In order to conduct a first experiment in destruction of monarchy, reliogion and morality, the Illuminati had artificially to engineer a revolt. The Illuminist Joseph Balsamo or "Cagliostro" engineered the "Diamond Necklace" scheme to bring disgrace to the Church and to an innocent Queen Marie Antoinette. The technique of the manufactured smear was thus introduced.
The Duke of Orleans bought up a huge quantity of bread and grain and had some hidden and some sent out of the country. He did this deliberately so that when the starving people demanded something to eat, the Duke's agents could tell them that their food had been taken by the King. By this means, the Illuminists created an artificial famine.
The siege of the Bastille, July 14, 1789, so fictitiously portrayed by Thomas Carlyle, was an excellent example of how the Illuminati stage-managed the events of the Revolution. Only one out of every thousand people in Paris participated in this "siege." The incident was merely an attempt to obtain guns and ammunition rumored to be in the Bastille so that those loyal Frenchmen who participated could use the weapons to put down a Jacobin disturbance in another part of Paris. Even though the guards at the Bastille did not know the true motive of the mob, only one of the fifteen available cannons was fired at the crowd.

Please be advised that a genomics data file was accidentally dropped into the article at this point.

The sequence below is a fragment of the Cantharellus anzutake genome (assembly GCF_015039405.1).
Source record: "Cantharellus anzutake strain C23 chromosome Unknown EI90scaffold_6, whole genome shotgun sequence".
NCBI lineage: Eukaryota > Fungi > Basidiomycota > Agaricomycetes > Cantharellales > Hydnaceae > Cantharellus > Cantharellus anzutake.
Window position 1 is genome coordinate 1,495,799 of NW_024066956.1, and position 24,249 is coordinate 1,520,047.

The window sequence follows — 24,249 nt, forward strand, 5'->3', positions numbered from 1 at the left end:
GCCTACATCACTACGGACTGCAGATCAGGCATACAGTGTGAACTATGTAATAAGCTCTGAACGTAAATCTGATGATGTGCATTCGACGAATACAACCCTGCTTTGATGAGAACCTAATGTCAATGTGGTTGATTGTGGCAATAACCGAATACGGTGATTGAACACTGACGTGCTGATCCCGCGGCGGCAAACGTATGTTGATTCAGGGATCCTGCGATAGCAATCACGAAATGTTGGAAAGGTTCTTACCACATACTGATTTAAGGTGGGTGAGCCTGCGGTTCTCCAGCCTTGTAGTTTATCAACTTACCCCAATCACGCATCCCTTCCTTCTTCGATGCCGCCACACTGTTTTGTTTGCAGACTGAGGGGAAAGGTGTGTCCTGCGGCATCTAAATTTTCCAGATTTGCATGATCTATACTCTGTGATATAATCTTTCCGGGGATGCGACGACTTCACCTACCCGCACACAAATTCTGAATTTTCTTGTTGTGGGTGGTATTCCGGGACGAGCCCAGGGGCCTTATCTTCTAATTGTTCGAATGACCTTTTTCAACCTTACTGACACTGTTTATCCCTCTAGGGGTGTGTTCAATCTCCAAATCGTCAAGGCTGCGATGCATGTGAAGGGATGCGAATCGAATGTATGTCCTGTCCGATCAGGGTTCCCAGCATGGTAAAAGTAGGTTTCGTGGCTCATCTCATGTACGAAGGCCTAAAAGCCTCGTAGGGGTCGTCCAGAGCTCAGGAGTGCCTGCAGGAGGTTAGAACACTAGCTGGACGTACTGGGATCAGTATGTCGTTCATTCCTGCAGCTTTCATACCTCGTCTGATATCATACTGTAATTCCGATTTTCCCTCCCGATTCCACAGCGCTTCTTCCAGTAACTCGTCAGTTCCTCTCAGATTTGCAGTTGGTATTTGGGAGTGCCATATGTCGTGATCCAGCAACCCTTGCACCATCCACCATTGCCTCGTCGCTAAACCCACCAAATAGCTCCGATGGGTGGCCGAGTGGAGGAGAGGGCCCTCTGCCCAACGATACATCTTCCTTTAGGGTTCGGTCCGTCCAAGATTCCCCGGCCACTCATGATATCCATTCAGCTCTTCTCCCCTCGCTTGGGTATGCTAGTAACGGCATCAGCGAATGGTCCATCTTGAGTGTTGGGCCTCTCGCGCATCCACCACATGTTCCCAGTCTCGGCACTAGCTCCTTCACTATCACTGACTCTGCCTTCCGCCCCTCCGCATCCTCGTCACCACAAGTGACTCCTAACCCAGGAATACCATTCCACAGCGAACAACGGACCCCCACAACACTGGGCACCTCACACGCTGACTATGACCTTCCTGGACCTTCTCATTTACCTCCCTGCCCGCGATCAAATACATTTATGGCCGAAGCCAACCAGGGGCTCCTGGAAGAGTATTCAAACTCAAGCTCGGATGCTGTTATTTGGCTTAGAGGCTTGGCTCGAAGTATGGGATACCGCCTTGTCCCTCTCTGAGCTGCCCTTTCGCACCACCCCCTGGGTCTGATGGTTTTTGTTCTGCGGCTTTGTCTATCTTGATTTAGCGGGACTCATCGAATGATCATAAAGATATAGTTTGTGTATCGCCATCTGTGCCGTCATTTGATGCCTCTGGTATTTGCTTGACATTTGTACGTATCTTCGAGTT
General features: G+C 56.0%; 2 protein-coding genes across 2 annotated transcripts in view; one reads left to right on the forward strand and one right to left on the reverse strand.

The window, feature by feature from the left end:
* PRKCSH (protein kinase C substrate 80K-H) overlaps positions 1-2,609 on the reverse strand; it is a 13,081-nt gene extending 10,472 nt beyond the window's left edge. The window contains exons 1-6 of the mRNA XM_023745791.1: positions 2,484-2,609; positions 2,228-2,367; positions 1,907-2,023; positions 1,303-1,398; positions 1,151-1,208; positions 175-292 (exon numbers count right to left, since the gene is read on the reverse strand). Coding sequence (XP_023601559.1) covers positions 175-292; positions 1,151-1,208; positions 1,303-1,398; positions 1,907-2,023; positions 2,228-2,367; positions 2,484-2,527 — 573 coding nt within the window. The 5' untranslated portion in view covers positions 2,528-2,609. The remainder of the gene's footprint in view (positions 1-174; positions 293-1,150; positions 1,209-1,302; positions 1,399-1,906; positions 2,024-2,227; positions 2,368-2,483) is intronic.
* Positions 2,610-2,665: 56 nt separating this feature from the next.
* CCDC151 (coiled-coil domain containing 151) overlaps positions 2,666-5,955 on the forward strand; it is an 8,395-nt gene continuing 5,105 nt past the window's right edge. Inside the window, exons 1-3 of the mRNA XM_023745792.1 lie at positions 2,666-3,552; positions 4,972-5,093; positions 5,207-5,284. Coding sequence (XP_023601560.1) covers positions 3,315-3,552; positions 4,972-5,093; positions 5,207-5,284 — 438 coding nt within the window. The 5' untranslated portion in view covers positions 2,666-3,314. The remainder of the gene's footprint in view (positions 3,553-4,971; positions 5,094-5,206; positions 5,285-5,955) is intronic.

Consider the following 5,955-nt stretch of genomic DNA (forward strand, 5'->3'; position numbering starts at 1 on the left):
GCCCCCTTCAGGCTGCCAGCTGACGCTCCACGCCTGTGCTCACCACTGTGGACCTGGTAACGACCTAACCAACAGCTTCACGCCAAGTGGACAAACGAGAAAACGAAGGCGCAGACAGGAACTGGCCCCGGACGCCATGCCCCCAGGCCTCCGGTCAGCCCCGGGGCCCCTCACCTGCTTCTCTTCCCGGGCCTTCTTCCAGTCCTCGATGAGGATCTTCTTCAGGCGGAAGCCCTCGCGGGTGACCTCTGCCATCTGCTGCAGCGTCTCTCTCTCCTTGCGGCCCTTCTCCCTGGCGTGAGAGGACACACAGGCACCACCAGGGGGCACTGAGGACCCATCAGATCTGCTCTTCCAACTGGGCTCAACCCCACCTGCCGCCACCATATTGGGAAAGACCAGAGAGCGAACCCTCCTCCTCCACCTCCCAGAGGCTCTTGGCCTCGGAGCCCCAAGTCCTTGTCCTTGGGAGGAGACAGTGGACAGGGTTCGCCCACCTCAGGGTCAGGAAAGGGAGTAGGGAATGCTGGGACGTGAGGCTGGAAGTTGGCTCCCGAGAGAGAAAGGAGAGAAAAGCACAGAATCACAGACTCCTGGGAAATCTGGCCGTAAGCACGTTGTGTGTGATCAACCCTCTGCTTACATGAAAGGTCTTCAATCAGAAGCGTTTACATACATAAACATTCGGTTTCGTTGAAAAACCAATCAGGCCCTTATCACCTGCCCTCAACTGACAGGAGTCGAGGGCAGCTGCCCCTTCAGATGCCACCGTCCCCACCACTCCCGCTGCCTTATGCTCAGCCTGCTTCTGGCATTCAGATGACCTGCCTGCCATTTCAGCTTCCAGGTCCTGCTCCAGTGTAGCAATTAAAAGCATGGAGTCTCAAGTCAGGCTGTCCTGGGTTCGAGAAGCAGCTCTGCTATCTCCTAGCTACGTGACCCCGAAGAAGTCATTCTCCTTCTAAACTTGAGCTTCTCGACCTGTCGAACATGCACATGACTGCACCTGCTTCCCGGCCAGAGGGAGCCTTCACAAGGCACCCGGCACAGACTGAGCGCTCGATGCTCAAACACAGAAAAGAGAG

After the mob got inside they found only seven inhabitants, all living quite comfortably in this "horrible monstrosity of despotism:" four forgers, two lunatics who were mad before they were imprisoned, and the Comte de Solages, who was incarcerated for "monstrous crimes" at the request of his family. Needless to say, they found none of the instruments of torture about which they had heard. Similar fully orchestrated contrivances were going on during the March on Versailles, the invasion and siege of the Tuilleries and the massacres of September.
The clergy was particularly an object for extermination and unbelievable persecution. The churches were profaned and prostitutes worshiped on their altars. The rule of civil government and authority in Paris dropped to an unprecedented low during the Reign of Terror which began in 1794. It also resulted in many of the Illuminists losing their lives as the mobs were no longer controllable.
About the time of his execution in 1794, the Illuminist Robespierre, director of much of the Terror, advocated the policy of deliberately murdering fifteen million Frenchmen so that the remaining food supplies would be adequate. Although this prototype ecological "depopulation" program was not fully carried out, it is estimated that over three hundred thousand Frenchmen died during the Terror, two hundred and ninety-seven thousand of those murdered were members of the middle and the lower agricultural and working classes. As always, the "revolution" only victimized its alleged beneficiaries.
Also during this time, the whole calendar was changed because it had religious significance (seven days in a week, why?-l,794 years since what?), and the first conscription for military service was put into effect.